This painting evokes deep emotions even when viewed by the audience today when one comprehends the horrors that the slaves had to go through. Many people feel hatred towards the slavers and sympathize with the helpless slaves who were overthrown overboard still in chains (Boime, 1990). Some people even feel implicated in the situation the slaves find themselves in. In New York, the pain had to be removed from the Metropolitan Museum of Art in the 1870’s as people were so horrified by it. Viewing it evokes the feeling of helplessness and terror before man’s atrocities against others and the unforgiving nature. This photo is significant and is sure to have played a part in the in the abolitionist movement.

Carrying out an analysis of this piece of art impacts one with knowledge about the slave trade. The slave trade was a trade where Africans were kidnapped by their fellow Africans and sold to the Europeans and Americans. The slaves were treated as lesser human beings and were mistreated by their masters. The Slave ship just shows how the slaves were treated being massively tortured by people with no remorse. However, this painting also offers hope even for the slaves. Despite the sealed fate of the slaves, the ship is heading into a typhoon. It is not immediately known the fate of the ship, but all indicators show that the ship’s fate is grim. Turner, who had friends in the anti-slavery movement, believed that the slave trade was coming to an end. This masterpiece teaches us to stand up against oppression to fellow human beings.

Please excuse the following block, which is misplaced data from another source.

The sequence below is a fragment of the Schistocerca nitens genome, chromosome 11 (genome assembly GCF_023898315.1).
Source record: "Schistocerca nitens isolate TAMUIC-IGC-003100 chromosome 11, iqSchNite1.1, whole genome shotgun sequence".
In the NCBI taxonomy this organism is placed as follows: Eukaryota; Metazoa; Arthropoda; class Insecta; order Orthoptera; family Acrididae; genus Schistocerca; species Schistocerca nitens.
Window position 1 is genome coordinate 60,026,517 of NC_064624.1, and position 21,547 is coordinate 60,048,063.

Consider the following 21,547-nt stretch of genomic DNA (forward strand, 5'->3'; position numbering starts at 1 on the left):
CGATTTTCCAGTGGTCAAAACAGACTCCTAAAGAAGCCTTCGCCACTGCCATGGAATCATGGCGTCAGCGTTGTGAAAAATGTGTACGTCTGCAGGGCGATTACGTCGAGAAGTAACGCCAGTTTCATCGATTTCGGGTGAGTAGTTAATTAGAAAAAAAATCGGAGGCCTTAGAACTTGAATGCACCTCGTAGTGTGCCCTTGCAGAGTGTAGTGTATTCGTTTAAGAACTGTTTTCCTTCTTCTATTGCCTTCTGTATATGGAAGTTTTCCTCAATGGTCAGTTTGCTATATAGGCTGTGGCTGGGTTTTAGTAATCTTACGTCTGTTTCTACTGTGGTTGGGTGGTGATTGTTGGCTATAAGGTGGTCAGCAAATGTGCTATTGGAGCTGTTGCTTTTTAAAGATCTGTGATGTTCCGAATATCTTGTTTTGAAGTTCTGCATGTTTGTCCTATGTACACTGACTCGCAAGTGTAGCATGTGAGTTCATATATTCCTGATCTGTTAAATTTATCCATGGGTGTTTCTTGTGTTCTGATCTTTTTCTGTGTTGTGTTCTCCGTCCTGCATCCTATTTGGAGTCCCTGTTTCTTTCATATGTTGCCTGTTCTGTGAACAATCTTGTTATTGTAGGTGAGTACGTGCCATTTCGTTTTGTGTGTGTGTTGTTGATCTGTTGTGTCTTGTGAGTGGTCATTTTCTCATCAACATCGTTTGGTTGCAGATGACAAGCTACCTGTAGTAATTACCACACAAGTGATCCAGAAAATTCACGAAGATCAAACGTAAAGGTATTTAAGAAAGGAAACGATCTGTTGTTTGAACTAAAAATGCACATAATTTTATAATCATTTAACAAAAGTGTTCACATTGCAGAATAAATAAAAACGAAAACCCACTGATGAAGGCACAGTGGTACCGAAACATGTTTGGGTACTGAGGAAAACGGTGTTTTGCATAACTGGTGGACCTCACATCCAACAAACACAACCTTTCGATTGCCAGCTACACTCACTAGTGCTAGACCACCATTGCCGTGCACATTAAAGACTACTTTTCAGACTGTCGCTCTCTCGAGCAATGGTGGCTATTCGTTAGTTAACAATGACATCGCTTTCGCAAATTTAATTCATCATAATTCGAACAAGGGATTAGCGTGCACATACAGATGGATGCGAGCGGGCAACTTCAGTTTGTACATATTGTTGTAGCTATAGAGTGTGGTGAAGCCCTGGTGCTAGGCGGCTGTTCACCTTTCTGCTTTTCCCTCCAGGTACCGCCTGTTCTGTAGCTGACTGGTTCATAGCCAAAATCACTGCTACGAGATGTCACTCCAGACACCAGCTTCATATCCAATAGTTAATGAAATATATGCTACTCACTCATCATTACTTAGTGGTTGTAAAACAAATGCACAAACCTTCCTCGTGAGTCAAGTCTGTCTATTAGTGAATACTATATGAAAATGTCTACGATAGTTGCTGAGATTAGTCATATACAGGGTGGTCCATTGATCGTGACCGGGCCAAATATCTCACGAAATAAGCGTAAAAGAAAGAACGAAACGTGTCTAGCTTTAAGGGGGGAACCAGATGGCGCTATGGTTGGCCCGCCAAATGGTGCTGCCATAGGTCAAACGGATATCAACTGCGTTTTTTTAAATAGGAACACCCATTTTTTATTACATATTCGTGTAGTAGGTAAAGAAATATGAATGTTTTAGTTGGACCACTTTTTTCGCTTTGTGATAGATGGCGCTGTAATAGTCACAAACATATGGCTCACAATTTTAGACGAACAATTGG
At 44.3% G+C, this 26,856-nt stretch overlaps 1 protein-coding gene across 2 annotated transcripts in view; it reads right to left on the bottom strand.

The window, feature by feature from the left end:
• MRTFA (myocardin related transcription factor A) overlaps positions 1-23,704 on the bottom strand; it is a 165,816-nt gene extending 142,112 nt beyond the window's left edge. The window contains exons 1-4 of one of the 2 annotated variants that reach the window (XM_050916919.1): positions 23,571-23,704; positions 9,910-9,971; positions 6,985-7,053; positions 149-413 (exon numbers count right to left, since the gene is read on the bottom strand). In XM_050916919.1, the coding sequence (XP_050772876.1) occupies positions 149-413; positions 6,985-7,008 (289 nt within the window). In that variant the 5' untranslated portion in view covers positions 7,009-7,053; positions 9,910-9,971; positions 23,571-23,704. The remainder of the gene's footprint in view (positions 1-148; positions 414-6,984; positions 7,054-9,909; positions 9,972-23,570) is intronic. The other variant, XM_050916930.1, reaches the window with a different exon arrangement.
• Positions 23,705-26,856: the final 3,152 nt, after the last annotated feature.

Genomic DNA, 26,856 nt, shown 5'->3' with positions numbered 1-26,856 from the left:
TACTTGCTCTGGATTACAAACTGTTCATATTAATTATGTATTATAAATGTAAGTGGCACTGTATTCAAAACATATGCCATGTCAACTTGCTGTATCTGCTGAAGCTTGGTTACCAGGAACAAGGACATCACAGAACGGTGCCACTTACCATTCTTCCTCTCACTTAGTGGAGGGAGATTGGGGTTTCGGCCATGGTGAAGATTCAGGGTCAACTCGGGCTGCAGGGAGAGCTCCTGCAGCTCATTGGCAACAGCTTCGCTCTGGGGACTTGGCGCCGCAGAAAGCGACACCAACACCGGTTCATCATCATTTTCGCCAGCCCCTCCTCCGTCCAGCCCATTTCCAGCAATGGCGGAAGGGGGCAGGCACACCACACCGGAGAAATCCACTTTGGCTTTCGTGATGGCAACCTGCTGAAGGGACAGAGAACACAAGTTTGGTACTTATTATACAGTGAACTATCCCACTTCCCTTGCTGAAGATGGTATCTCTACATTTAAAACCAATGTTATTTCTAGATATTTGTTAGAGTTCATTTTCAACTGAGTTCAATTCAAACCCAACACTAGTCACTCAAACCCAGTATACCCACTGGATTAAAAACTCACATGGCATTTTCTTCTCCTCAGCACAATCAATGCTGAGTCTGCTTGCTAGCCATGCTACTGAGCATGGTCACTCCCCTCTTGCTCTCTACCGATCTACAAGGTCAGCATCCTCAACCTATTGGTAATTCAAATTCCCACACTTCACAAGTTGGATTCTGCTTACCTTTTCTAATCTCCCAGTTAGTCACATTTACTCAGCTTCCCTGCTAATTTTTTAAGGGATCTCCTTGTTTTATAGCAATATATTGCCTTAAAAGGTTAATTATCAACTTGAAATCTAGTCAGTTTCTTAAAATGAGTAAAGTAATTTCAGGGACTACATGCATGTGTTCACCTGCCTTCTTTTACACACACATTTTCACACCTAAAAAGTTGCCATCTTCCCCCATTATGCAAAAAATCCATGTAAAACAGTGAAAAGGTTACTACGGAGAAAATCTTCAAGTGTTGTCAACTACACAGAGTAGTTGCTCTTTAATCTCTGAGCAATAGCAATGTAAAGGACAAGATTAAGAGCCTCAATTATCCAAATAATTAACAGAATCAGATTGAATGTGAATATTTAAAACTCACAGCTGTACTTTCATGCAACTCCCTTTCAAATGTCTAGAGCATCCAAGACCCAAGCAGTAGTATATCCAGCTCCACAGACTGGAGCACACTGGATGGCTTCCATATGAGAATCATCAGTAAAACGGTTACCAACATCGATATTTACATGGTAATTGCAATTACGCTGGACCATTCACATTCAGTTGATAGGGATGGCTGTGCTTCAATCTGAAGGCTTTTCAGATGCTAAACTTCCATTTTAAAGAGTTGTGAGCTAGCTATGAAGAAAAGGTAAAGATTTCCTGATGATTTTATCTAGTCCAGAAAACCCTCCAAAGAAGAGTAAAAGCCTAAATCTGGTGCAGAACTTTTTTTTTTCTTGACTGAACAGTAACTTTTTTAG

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References

Boime, A. (1990). Turner's Slave Ship: The Victims of Empire'. Turner Studies, 10(1), 34-43.

Facos, M. (2011). An introduction to nineteenth-century art. Taylor & Francis.

Turner, J. M. W. (1840). Slavers Throwing Overboard the Dead and Dying, Typhoon Coming On. painting is exhibited in London.

August 18, 2021
Category:

ArtLife

Subcategory:

Emotions